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How to choose a physical therapist: What to look for and where to start

Updated: May 22

Are you in pain and you don’t know where to go or how to help it?

I am amazed at how many of us go through life thinking that pain is just a part of life. That we need to suffer in silence or that there are no professionals out there who can help my specific problem. I know you will be led to who and where you need to go. Here are some tips to finding a great Physical Therapist.

  1. Ask around: Start sharing your current physical problem, Ask anyone you come in contact with if they have a similar problem and where did they get the help they needed.

  2. Educational background: research into your potential Physical therapists. Understand where they received their training and ask them questions to clarify. Look up reviews written by people and look for words that resonate with you.

  3. The way he/she respects your body when approaching it: When examining and starting out how do they approach you. Are they familiar with what you are talking about and do they have further questions. Everything about them should be professional - dress and hygiene are on point, their bodies are in excellent physical condition (after all they are Physical therapists), their office is well maintained, their posture shows you they can do what they say they do.

  4. Doesn’t rattle on: This is a key red flag that your professional knows or doesn’t know his stuff. I mean it. If they rattle on, keep interrupting, and are overly confident to the point where you seriously feel the appointment is over before it begins, get out. Keep looking.

  5. Listens well: You know you. Yes the Physical therapist is the expert, yet you know you. Ponder how to articulate what your needs are. Think about how your pain effects you, when it affects your life, and crucial questions you feel need to for sure be addressed in the first meeting. Explain in detail what is going on for your physical ailment and then observe how the Physical therapist listens, formulates, and responds. The way he responds will indicate how well he will treat you in the long run because healing doesn’t happen overnight.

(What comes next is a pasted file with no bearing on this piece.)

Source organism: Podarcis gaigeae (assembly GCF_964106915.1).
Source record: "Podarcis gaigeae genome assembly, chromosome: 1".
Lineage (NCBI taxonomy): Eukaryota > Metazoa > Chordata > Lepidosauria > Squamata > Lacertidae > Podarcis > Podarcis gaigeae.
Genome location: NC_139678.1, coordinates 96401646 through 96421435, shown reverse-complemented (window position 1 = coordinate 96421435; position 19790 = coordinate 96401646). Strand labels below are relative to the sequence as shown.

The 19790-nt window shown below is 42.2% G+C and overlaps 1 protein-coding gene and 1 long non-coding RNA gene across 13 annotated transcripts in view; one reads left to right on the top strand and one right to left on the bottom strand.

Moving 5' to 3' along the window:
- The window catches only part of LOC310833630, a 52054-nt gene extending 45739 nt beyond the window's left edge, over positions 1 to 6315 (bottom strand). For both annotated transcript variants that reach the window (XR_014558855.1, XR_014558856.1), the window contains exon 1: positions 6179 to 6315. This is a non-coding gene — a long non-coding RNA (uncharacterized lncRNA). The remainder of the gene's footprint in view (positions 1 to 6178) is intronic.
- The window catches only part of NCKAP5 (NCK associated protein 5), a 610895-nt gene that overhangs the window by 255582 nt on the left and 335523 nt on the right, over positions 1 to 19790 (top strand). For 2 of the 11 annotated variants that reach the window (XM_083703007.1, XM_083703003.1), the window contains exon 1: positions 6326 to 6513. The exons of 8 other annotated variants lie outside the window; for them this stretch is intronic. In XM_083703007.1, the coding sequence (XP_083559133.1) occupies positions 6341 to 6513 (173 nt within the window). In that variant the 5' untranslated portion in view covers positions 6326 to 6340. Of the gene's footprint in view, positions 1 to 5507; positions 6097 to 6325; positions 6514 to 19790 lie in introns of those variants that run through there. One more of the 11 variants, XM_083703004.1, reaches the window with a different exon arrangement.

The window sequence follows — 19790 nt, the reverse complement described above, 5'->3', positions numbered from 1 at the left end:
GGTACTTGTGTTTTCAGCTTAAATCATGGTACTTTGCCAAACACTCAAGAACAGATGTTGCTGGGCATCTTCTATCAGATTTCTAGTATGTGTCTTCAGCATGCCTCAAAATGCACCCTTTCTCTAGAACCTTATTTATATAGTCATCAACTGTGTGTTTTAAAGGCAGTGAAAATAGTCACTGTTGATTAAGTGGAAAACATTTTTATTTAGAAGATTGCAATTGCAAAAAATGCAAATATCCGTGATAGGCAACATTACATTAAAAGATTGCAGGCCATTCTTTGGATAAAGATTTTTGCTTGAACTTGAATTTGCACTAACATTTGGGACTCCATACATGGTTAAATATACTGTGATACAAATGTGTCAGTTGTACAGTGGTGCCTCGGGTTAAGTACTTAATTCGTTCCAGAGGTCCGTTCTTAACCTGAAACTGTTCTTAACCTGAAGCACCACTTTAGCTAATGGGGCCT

6. Communicates how to effectively get results: A good Physical therapist understands how to communicate what needs to happen to get the desire results - to be healed and to function. With that being said, he is able to ask clarifying questions and he will always first ask for permission to check, on your body, where exactly you are talking about. He is able to break down medical terms into bite size and relatable concepts and you feel you are able to more fully understand what is going on. Not only does he hear you, he understands and has a program to help you.

  7. Teaches you how to get the best results: 80% or more of physical therapy treatment is personal and usually at home. This is important, even if you go daily, the habits you need to adapt and the healing that needs to take place will require your diligent efforts at home. A proper Physical Therapist will have methods, exercises, and techniques to help you successfully begin to heal at home and then be strengthened when you attend your appointments. (Tip: consistency is the greatest key to long term successful healing).

  8. Creates a plan that enables independence: This last step is entirely on you. You need to ask directly, “What are my milestone goals that I can aim for to make sure I create lasting results and I don’t need to depend on you for the rest of my life?” This is creating a boundary, I am here and I am going to do the work. I want to know, directly, where I am headed and what needs to happen for me to get there. This shows ownership and you have the power to be a partner with your Physical Therapist instead of a bystander to your health. This is crucial when making any change.

I hope this helps you on your journey. I was fortunate enough to have a great Physical Therapist who taught me these things. I am able to walk today because of the help my Physical Therapist gave to me.

How do you feel when you are at your best? How do you want to feel for the rest of your life and are you willing to fight for that?

a man on a balancing ball, being assisted by a physical therapist

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